Applying for a home loan means having your credit pulled. Pulling a credit report results in a “Hard Inquiry”. While hard inquiries may impact credit scores they also may not hurt your score.
What is a “Hard Inquiry”?
Hard inquiries help lenders determine whether consumer is a good credit risk. It shows the creditor (ex: mortgage lender) the applicant’s credit score. Also, lenders see each trade-line on the consumer’s credit. A hard inquiry may impact a credit score.
Hard Inquiry Impact on a Credit Score
There is no one size fits all answer to this question. Credit scores are complex. In fact, they are based on detailed algorithms. Hard inquiries indicates a creditor is considering approving a loan or credit line. As a result, a credit score takes the hard inquiry into consideration.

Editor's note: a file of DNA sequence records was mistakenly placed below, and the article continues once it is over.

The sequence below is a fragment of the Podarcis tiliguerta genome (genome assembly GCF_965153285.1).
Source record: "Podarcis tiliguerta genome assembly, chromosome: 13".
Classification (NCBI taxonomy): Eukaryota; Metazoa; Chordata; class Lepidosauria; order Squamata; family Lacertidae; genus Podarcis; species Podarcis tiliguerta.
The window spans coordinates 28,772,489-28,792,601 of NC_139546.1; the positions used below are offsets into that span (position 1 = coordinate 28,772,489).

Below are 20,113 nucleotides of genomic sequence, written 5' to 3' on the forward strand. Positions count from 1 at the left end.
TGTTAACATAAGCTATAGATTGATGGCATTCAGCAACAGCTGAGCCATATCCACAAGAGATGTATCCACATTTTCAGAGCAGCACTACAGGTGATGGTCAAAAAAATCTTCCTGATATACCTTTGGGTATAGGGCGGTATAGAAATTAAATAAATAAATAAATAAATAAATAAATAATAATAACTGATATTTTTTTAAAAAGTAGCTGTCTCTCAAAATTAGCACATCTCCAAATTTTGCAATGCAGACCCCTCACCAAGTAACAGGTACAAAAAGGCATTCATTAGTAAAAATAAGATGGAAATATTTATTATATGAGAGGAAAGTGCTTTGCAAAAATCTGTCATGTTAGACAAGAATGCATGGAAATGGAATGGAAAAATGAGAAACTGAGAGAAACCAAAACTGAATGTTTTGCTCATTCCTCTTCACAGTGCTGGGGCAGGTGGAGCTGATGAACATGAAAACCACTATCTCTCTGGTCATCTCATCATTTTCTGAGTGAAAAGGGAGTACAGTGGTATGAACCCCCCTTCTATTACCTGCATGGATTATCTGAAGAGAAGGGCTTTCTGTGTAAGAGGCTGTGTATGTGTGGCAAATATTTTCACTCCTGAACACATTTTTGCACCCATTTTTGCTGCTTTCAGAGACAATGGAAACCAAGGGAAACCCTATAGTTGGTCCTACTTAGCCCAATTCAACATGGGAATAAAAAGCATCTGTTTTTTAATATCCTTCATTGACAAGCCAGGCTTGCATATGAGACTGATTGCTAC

For example, consider a person with an 820 credit score and a spotless credit history. A hard inquiry likely will not affect their credit score at all. However, in contrast, a person with a 580 credit score may see their score drop 3-5 points from a hard inquiry. This is the credit scoring systems way of letting other creditors know this person is possibly not a good credit risk.
Multiple Credit Inquiries Impact on Credit Score
Typically multiple inquires in the same industry in a short period of time will not dramatically impact a borrower’s credit score. Click here for more on multiple credit inquiries. On the other hand, many inquiries across different industries may drop one’s credit score.
How Long do Credit Inquires Remain on Your Credit Report?
Credit inquiries are tracked for 24 months on a credit report. However, FICO credit score algorithms strongly factor inhard inquiries from the past 12 months into a credit score. In other words, while inquiries hang around for 2 years their impact lightens after 1 year.